Most of these princes were having a lazy life and lived off of the others. If they joined India or Pakistan, they would lose this lifestyle. Once it was getting more explicit about their predicament, some of these princes wanted to enter India and some Pakistan. Nawab of Bhopal wished to join Pakistan. Jinnah offered him the Prime Ministership of Pakistan.

India emerged as a republic. Nehru and Patel did not appreciate the niceties and patience to dialogue with the chamber of princes and their supporters. About Kashmir, Nehru took it as a part of a greater India where one could travel anywhere. But he was open to a referendum on a later date. This is where Patel and Nehru’s breaking point where the former was for outright annexation of Kashmir. They toyed with the idea of keeping Hyderabad and let go of Kashmir. Sheikh Abdullah, Nehru, and Congress were against the monarchs, whereas the Muslim League had a cozy relationship with the princes. The Maharaja of Kashmir, Hari Singh, negotiated a limited accession maintaining defense, currency, and communication with the center.

Nehru agreed to a plebiscite of Kashmir in 1948. With Sheikh Abdullah on his side, India would have won hands down. The people were against Pakistan as their army raped and pillaged the population. Later India came away from the plebiscite and referendum issue. Kashmir remains a significant dispute between Pakistan and India. There seems to be no resolution of this problem anytime soon.

The British ruled 80 princely states directly. For the princes, it was not an easy option to convert from ruler to a subject. They tried all options to retain their hold onto their states, including becoming a part of a union where the center would cover defense, foreign affairs, and currency. The union of princes agreed to this option, but these got obliterated eventually.

It was the union of India and not the United States of India or a federation of India. The founding fathers believed it should be a union of India. India will not be a federal system. There will continue to be cracks that need to be filled to make the union stronger and solidify India’s unification.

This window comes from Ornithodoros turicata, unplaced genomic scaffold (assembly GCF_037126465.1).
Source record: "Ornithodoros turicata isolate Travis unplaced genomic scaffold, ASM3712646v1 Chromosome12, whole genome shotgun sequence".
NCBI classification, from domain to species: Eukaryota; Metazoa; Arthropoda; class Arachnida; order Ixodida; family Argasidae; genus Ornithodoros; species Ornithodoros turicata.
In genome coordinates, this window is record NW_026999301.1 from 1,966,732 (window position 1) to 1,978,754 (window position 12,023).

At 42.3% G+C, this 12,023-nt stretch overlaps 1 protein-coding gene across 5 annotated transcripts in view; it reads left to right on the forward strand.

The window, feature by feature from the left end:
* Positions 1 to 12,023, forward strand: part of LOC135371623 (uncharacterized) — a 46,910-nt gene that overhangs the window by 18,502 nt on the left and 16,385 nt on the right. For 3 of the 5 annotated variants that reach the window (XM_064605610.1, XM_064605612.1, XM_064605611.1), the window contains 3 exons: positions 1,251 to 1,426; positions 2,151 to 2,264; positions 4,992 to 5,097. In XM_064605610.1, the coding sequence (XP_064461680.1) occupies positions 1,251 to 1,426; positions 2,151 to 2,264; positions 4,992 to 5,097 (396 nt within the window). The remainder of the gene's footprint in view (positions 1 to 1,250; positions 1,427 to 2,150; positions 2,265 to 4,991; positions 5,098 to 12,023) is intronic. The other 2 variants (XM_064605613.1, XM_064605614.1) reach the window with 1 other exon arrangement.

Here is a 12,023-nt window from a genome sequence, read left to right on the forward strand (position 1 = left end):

Even though Patel and Nehru had differences in their views, they had tremendous respect for each other. After Gandhi’s death, they had their differences and feelings as to what Gandhi wanted.

The book covers aspects that have been overlooked elsewhere in the history books. Sandeep feels the freedom archives projects should be brought from the UK to India. Materials are scattered all over, including Nehru Memorial Museum & Library and private archives. It is crucial to have a single archive where materials could be collated and provide materials on how India emerged as a republic. Sandeep credits his grandfather, the special correspondent of Blitz between 1944 and 1946, who exposed the Third Dominion story, including in the works of the biographers of Nehru, Patel, and Mountbatten.

The book’s critiques would not like to glorify Patel, credited with India’s partition. Lord Mountbatten nearly united both adherents of India and Pakistan, except Hyderabad and Jammu and Kashmir.  The ripples of the partition still vibrate amongst the peoples of India and Pakistan.  Will the younger generation cement the fissures and bring the peoples of old India to some loose federation? We are yet to see.

It is difficult to critique the book. It is a chronology of materials Sandeep dug into both from his grandfather’s and other archives to compile a beautiful piece, an eye-opener to many.